February is over!

1 03 2009

We made it. It has been 28 days since my family and I set out to spend no money during the month of February. We never went hungry, we were never bored and we did not run out of toilet paper. In the end, we parted with a few dollars, but not many.

So how did we do it?

The key to our survival was our freezer and pantry stockpiles, which were jam packed full of food on Feb 1 from my regular routine of savvy shopping. Matching coupons with store sales, I frequently pay pennies on the dollar, which allows me to stock the kitchen, laundry room and bathrooms for that proverbial rainy day.

Pantry on Feb. 1

Pantry on Feb. 1

Pantry on March 1

Pantry on March 1

Just for the fun of it, I took before and after photos of my two freezers, my pantry and what I call my “satellite pantry” so you could get an idea of the amount of  food we went through and how much we have left. In the freezer, though it is the most empty I have ever seen it, we still have plenty of items to build a meal around, including 3/4 of a pound of scallops, two pounds of ground beef, two packages of stew meat, a quarter of a bag of shrimp, two chicken breasts and several bags of frozen veggies.

My pantries are similarly low in inventory, but we still have an abundance of oatmeal, side dishes such as noodles, stuffing and rice, snack foods such as pretzels, not to mention a two-year supply of cake and brownie mixes, enough mustard to carry us through the year and a generous supply of  cold cereals, pasta and spaghetti sauce.

My stockpile of health and beauty supplies looks no different today (March 1) than it did Feb. 1. I think we finished up two tubes of toothpaste and a bottle of shampoo or two but that’s about it. Oops. Except for toilet paper. Our mountain of TP is considerably diminished but we still have 26 four-packs so there’s no real need to rush out and purchase TP.

Main freezer on Feb. 1

Main freezer on Feb. 1

Main freezer on March 1

Main freezer on March 1

Another key to our survival was our mind-set. Since we’re a pretty frugal family already, we don’t make that many discretionary purchases. We borrow books from the library rather than buy them from the bookstore, my husband takes a coffee to go in the morning and packs his lunch, we watch $1 redbox DVDs instead of going to the movies. I could go on and on, but you get the idea.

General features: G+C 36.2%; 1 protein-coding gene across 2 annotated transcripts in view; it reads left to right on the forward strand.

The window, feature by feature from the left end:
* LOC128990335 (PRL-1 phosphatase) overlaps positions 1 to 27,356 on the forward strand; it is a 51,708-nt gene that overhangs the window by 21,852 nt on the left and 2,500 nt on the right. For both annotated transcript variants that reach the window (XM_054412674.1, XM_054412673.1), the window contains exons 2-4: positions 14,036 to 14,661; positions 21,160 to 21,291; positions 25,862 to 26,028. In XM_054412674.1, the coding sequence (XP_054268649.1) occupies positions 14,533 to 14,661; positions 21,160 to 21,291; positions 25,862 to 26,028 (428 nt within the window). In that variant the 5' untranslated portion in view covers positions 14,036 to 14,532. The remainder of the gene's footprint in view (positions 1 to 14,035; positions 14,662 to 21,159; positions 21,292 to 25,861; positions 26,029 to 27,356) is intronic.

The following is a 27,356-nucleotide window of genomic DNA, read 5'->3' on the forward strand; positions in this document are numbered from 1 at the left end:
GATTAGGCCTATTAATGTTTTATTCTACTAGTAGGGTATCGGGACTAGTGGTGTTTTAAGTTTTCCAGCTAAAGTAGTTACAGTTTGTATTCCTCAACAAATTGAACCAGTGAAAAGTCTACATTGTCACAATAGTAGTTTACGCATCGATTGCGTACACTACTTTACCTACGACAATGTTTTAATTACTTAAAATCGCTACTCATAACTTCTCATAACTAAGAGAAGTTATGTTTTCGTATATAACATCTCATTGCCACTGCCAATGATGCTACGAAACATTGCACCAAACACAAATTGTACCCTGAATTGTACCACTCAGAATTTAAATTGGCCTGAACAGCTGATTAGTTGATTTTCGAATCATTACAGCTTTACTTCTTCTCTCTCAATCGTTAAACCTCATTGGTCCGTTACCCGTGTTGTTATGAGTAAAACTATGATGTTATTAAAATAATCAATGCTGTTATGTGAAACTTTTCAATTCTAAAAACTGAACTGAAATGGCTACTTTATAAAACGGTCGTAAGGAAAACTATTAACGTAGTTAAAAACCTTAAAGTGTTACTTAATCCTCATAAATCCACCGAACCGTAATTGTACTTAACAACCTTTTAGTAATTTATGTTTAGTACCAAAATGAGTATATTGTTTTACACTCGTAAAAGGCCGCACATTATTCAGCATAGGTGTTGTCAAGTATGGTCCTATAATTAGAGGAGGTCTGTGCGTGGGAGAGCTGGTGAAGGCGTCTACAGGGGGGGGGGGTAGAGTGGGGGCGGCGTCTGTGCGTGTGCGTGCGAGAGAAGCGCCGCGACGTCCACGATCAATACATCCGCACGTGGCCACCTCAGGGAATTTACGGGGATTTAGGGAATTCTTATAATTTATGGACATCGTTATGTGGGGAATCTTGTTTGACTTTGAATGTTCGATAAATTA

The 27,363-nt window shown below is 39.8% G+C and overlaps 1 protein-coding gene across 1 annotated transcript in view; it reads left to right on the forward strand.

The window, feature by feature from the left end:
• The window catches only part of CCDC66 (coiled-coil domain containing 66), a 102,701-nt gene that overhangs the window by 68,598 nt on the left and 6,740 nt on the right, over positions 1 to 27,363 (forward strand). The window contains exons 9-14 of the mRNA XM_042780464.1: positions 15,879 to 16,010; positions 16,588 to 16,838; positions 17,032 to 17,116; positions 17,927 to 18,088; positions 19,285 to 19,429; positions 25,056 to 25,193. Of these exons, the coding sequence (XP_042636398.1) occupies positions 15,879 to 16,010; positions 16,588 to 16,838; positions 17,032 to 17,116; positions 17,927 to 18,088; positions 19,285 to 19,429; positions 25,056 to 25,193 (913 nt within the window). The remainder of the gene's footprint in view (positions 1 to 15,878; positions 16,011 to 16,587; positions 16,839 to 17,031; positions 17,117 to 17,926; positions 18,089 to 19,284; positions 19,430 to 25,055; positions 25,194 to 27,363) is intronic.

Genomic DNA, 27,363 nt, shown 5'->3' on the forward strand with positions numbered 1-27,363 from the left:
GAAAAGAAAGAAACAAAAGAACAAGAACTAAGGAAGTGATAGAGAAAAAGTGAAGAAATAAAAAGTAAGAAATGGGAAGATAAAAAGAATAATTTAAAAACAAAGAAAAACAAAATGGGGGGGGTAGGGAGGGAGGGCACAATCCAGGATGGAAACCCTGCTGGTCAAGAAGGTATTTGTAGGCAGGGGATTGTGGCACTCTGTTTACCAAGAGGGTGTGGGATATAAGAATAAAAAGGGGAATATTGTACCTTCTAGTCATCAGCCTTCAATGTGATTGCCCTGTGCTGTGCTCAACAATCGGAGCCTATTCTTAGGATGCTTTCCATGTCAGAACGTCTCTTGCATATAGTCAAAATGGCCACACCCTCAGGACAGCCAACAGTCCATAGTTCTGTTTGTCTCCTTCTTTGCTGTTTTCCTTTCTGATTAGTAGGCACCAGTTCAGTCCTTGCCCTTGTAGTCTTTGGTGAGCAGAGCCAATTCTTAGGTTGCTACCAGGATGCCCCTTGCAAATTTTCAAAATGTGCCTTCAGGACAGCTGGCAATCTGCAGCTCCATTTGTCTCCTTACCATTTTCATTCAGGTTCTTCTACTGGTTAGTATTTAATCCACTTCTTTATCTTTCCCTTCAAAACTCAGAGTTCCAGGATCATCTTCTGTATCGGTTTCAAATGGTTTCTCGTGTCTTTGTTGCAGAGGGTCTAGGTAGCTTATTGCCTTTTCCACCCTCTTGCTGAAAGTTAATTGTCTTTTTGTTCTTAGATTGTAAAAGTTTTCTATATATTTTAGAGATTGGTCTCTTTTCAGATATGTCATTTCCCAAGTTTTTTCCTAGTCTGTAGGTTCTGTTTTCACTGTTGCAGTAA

And since our “rainy day” was self-imposed, it was fairly easy to resist the impulse purchases:  the easy-way-out fast-food lunch or dinner, the diet soda from the drive-thru or the occasional treat for my 10-year-old. (I also found that since I wasn’t out and about shopping, I had very little opportunity for these impulse purchases.)

But as the month wore on, I wondered how I would feel about the restrictions if they were mandatory. If  my husband, the sole working parent in our household, had been laid off, how would I feel about not spending a dime more than necessary? I have a feeling that the thrill of the challenge would give way to feelings of deprivation.

My biggest temptation of the month came early when my favorite grocery, Harris Teeter, offered a triple-coupon promotion. Think coffee-addict kicking her daily Starbucks habit. It was tough. 

Secondary freezer on Feb. 1

Secondary freezer on Feb. 1

When I asked my husband and daughter their thoughts on the No-Spend Challenge, both initally had no complaints. My daughter said it was fun. When I pressed them on it, my husband recalled being annoyed when I asked him to delay his purchase of crab grass prevention until March.

My daughter, after I reminded her, said she would have really liked a slice of pizza at her school’s pizza and bingo night last week. Lest you think I’m too cruel, I did feed her macaroni and cheese (her favorite) before we went.